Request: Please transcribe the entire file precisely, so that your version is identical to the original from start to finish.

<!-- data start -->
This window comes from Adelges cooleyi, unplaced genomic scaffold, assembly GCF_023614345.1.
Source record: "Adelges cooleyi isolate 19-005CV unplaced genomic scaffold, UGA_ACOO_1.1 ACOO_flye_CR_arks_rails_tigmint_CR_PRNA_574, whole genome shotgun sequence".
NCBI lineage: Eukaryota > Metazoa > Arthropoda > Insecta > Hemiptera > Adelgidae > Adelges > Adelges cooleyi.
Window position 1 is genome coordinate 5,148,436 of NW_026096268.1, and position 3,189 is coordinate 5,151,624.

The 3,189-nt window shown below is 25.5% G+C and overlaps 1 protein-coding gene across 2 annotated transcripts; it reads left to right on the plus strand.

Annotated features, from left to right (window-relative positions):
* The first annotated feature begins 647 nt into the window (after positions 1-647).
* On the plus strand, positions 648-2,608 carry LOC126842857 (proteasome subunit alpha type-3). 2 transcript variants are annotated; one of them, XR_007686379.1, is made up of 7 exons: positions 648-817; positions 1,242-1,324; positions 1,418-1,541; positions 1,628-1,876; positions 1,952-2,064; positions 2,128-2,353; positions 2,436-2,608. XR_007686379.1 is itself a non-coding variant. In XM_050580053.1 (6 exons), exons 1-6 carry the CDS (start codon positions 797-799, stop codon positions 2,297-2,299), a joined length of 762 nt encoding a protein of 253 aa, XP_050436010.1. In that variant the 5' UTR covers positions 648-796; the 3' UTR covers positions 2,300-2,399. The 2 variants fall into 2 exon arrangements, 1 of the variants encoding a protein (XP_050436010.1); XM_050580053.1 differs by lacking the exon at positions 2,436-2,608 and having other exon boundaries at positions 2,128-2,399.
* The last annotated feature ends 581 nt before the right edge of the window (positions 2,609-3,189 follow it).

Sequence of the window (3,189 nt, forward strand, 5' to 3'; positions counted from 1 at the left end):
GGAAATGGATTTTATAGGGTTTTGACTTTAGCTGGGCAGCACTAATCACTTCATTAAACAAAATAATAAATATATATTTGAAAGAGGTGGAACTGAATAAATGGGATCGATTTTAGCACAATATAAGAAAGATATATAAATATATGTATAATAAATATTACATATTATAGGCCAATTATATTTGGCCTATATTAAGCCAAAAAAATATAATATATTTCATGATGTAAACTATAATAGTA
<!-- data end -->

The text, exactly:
This window comes from Adelges cooleyi, unplaced genomic scaffold, assembly GCF_023614345.1.
Source record: "Adelges cooleyi isolate 19-005CV unplaced genomic scaffold, UGA_ACOO_1.1 ACOO_flye_CR_arks_rails_tigmint_CR_PRNA_574, whole genome shotgun sequence".
NCBI lineage: Eukaryota > Metazoa > Arthropoda > Insecta > Hemiptera > Adelgidae > Adelges > Adelges cooleyi.
Window position 1 is genome coordinate 5,148,436 of NW_026096268.1, and position 3,189 is coordinate 5,151,624.

The 3,189-nt window shown below is 25.5% G+C and overlaps 1 protein-coding gene across 2 annotated transcripts; it reads left to right on the plus strand.

Annotated features, from left to right (window-relative positions):
* The first annotated feature begins 647 nt into the window (after positions 1-647).
* On the plus strand, positions 648-2,608 carry LOC126842857 (proteasome subunit alpha type-3). 2 transcript variants are annotated; one of them, XR_007686379.1, is made up of 7 exons: positions 648-817; positions 1,242-1,324; positions 1,418-1,541; positions 1,628-1,876; positions 1,952-2,064; positions 2,128-2,353; positions 2,436-2,608. XR_007686379.1 is itself a non-coding variant. In XM_050580053.1 (6 exons), exons 1-6 carry the CDS (start codon positions 797-799, stop codon positions 2,297-2,299), a joined length of 762 nt encoding a protein of 253 aa, XP_050436010.1. In that variant the 5' UTR covers positions 648-796; the 3' UTR covers positions 2,300-2,399. The 2 variants fall into 2 exon arrangements, 1 of the variants encoding a protein (XP_050436010.1); XM_050580053.1 differs by lacking the exon at positions 2,436-2,608 and having other exon boundaries at positions 2,128-2,399.
* The last annotated feature ends 581 nt before the right edge of the window (positions 2,609-3,189 follow it).

Sequence of the window (3,189 nt, forward strand, 5' to 3'; positions counted from 1 at the left end):
GGAAATGGATTTTATAGGGTTTTGACTTTAGCTGGGCAGCACTAATCACTTCATTAAACAAAATAATAAATATATATTTGAAAGAGGTGGAACTGAATAAATGGGATCGATTTTAGCACAATATAAGAAAGATATATAAATATATGTATAATAAATATTACATATTATAGGCCAATTATATTTGGCCTATATTAAGCCAAAAAAATATAATATATTTCATGATGTAAACTATAATAGTA